Confidence among British households has plunged to the lowest level since immediately after the Brexit referendum last year, a new poll released on Friday (24 November) has shown.
An index of consumer confidence compiled by YouGov and the Centre for Economics and Business Research (CEBR) tumbled from 109.3 in October to 106.6 in November, recording its first decline since June of this year.
While the index remained above the 100 mark at which consumers are considered to be feeling confident about the economy, the figure was the joint-worst on record since the one registered in the aftermath of the Brexit vote in 2016.
All eight of the index's subcategories recorded a decline and the a gauge of household finances over the past month slumped to the lowest level since January 2014.
CEBR economist Christian Jaccarini suggested the sharp decline in consumer confidence was attributable to an ongoing slowdown in the housing market and to the Bank of England's decision to raise interest rates.
The BoE lifted its benchmark rate for the first time in a decade earlier this month, raising it from the historic low of 0.25% to 0.5%, the level where interest rates had been from 2007 until August 2016, when the Bank lowered its benchmark rate in the wake of the EU referendum.
"With these economic headwinds set to persist, and the Office for Budget Responsibility (OBR) forecasting weaker growth, households are understandably worried," he said.
On Wednesday (22 November), the OBR downgraded its forecast for economic growth. The OBR now expects Britain's economy to grow by 1.5% in 2017, revised down from the 2% forecast made in March.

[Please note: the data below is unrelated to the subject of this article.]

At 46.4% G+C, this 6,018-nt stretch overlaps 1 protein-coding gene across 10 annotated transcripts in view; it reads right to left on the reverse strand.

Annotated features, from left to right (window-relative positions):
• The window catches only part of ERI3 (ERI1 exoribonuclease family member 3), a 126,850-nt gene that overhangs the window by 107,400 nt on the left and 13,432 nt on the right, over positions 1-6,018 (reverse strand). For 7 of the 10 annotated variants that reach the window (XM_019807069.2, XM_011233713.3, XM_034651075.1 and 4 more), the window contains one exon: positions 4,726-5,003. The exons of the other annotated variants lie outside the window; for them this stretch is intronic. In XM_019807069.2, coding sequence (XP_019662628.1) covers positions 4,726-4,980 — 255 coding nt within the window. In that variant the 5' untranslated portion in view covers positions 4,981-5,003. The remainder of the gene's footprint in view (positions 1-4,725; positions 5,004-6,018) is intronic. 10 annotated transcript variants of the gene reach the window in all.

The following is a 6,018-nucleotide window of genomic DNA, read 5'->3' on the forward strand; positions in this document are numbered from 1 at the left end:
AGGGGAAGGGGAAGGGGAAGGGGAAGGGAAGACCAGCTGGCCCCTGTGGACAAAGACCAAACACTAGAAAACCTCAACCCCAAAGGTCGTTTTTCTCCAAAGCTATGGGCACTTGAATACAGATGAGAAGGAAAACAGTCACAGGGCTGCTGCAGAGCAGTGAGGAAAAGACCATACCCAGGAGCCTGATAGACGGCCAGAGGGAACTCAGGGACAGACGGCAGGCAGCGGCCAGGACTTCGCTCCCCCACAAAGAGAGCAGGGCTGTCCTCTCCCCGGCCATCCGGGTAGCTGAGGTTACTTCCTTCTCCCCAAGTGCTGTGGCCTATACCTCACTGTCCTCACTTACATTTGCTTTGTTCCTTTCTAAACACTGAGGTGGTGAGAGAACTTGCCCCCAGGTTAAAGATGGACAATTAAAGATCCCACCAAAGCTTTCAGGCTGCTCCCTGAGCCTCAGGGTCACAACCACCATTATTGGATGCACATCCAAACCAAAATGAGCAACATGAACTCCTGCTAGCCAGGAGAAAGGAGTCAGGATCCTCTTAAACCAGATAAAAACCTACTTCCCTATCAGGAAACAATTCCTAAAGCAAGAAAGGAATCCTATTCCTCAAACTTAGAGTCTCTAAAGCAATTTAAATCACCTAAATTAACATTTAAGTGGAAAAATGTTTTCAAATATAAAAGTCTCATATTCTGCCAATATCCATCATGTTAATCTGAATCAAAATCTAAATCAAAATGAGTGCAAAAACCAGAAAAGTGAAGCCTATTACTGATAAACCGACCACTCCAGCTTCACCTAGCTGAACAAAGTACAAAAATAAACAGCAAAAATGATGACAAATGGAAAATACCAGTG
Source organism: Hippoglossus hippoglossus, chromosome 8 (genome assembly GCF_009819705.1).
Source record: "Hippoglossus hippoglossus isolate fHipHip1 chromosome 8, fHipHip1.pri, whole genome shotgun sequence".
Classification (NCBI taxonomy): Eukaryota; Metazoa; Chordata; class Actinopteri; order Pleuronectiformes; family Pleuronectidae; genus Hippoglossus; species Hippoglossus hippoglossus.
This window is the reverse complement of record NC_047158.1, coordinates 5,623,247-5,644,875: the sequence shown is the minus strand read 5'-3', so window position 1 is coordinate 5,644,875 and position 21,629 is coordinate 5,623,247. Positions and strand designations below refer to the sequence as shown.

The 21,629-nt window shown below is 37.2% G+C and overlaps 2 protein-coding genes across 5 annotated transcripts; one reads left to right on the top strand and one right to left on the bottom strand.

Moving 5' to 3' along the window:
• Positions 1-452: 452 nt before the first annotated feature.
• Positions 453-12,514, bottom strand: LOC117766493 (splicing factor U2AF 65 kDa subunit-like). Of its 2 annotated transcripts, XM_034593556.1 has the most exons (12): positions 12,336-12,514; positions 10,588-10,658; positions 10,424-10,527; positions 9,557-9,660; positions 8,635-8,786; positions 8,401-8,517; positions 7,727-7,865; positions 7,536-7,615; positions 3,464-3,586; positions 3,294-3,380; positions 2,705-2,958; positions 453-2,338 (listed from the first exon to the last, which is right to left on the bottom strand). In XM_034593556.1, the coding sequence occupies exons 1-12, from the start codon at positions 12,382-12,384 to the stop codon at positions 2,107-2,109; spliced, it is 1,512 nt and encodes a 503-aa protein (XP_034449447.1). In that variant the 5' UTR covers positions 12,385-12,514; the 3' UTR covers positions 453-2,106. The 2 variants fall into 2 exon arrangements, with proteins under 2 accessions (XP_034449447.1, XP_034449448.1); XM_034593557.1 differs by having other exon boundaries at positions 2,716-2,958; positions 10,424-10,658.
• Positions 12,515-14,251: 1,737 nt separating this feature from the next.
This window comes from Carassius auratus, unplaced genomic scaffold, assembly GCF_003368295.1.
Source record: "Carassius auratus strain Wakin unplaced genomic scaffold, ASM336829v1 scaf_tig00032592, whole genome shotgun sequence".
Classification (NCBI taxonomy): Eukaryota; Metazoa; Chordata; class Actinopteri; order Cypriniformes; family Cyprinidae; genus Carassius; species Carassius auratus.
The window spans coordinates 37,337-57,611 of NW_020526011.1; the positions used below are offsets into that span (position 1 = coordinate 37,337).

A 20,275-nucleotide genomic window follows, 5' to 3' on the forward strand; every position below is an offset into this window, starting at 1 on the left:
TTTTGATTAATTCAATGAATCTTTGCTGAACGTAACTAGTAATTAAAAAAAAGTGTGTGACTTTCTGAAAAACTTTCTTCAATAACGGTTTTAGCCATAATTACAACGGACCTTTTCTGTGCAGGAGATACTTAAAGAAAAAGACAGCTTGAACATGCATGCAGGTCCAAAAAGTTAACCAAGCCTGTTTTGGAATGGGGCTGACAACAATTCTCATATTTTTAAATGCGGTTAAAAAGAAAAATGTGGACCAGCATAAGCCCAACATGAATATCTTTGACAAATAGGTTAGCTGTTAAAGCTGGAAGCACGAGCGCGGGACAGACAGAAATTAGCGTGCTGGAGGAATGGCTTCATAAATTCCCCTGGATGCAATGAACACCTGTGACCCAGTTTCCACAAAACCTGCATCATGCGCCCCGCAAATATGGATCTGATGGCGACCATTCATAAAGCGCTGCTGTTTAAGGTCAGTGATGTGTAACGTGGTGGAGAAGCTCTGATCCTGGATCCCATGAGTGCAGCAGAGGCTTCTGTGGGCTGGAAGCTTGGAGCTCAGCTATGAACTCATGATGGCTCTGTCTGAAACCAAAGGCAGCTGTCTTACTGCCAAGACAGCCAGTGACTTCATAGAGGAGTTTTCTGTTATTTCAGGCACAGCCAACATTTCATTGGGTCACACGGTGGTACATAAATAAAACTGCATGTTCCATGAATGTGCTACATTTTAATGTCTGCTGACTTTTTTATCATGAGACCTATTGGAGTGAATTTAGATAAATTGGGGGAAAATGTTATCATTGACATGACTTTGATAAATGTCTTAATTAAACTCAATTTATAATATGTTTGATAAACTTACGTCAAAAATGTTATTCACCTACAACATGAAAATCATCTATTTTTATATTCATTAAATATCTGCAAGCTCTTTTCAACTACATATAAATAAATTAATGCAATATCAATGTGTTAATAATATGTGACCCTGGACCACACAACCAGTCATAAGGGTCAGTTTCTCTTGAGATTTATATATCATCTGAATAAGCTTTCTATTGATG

Economic growth has also been cut to 1.4% in 2018, 1.3% in both 2019 and 2020, but growth would subsequently pick up back to 1.5%, and finally 1.6% in 2022.
Meanwhile, a report from the Resolution Foundation released on Thursday (23 November) warned Britain's economy in 2022 will be £42bn smaller than originally thought, adding Britain was on track to record its longest decline in living standards in six decades.
Real disposable incomes are set to fall for 19 consecutive quarters, the most prolonged decline since records began over 60 years ago, with tax and benefits policies set to pile even more pressure on living standards and exacerbate inequality.
According to the think tank, the policies would result in an annual average loss of £715 for the poorest households, while the richest third would receive approximately £185.